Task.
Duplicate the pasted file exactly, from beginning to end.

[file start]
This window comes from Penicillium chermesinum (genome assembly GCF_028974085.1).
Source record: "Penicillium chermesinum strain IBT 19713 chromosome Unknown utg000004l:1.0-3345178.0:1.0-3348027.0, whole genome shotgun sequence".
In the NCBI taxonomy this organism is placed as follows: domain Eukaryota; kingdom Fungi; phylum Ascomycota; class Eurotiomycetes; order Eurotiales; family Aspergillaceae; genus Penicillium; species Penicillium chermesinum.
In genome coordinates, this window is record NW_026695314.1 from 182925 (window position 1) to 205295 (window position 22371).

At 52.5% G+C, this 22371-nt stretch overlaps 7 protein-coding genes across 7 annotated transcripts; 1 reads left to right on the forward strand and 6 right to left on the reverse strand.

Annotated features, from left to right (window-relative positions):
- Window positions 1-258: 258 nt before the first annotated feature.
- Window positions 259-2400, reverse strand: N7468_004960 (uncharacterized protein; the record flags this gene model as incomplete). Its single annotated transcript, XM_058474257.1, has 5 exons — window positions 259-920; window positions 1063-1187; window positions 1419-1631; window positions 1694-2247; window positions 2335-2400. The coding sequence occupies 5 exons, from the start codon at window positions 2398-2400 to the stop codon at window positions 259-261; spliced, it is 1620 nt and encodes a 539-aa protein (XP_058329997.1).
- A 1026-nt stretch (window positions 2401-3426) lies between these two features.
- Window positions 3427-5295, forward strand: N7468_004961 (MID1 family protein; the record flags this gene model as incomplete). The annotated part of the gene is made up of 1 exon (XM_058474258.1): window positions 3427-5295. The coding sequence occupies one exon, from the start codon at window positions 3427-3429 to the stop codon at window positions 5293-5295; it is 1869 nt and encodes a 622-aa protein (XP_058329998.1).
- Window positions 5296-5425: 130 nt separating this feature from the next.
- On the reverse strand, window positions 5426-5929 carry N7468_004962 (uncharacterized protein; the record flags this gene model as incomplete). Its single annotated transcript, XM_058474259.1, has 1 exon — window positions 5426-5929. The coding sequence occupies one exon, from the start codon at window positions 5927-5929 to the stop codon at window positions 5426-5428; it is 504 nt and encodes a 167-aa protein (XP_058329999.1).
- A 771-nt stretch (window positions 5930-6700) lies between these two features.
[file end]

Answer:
This window comes from Penicillium chermesinum (genome assembly GCF_028974085.1).
Source record: "Penicillium chermesinum strain IBT 19713 chromosome Unknown utg000004l:1.0-3345178.0:1.0-3348027.0, whole genome shotgun sequence".
In the NCBI taxonomy this organism is placed as follows: domain Eukaryota; kingdom Fungi; phylum Ascomycota; class Eurotiomycetes; order Eurotiales; family Aspergillaceae; genus Penicillium; species Penicillium chermesinum.
In genome coordinates, this window is record NW_026695314.1 from 182925 (window position 1) to 205295 (window position 22371).

At 52.5% G+C, this 22371-nt stretch overlaps 7 protein-coding genes across 7 annotated transcripts; 1 reads left to right on the forward strand and 6 right to left on the reverse strand.

Annotated features, from left to right (window-relative positions):
- Window positions 1-258: 258 nt before the first annotated feature.
- Window positions 259-2400, reverse strand: N7468_004960 (uncharacterized protein; the record flags this gene model as incomplete). Its single annotated transcript, XM_058474257.1, has 5 exons — window positions 259-920; window positions 1063-1187; window positions 1419-1631; window positions 1694-2247; window positions 2335-2400. The coding sequence occupies 5 exons, from the start codon at window positions 2398-2400 to the stop codon at window positions 259-261; spliced, it is 1620 nt and encodes a 539-aa protein (XP_058329997.1).
- A 1026-nt stretch (window positions 2401-3426) lies between these two features.
- Window positions 3427-5295, forward strand: N7468_004961 (MID1 family protein; the record flags this gene model as incomplete). The annotated part of the gene is made up of 1 exon (XM_058474258.1): window positions 3427-5295. The coding sequence occupies one exon, from the start codon at window positions 3427-3429 to the stop codon at window positions 5293-5295; it is 1869 nt and encodes a 622-aa protein (XP_058329998.1).
- Window positions 5296-5425: 130 nt separating this feature from the next.
- On the reverse strand, window positions 5426-5929 carry N7468_004962 (uncharacterized protein; the record flags this gene model as incomplete). Its single annotated transcript, XM_058474259.1, has 1 exon — window positions 5426-5929. The coding sequence occupies one exon, from the start codon at window positions 5927-5929 to the stop codon at window positions 5426-5428; it is 504 nt and encodes a 167-aa protein (XP_058329999.1).
- A 771-nt stretch (window positions 5930-6700) lies between these two features.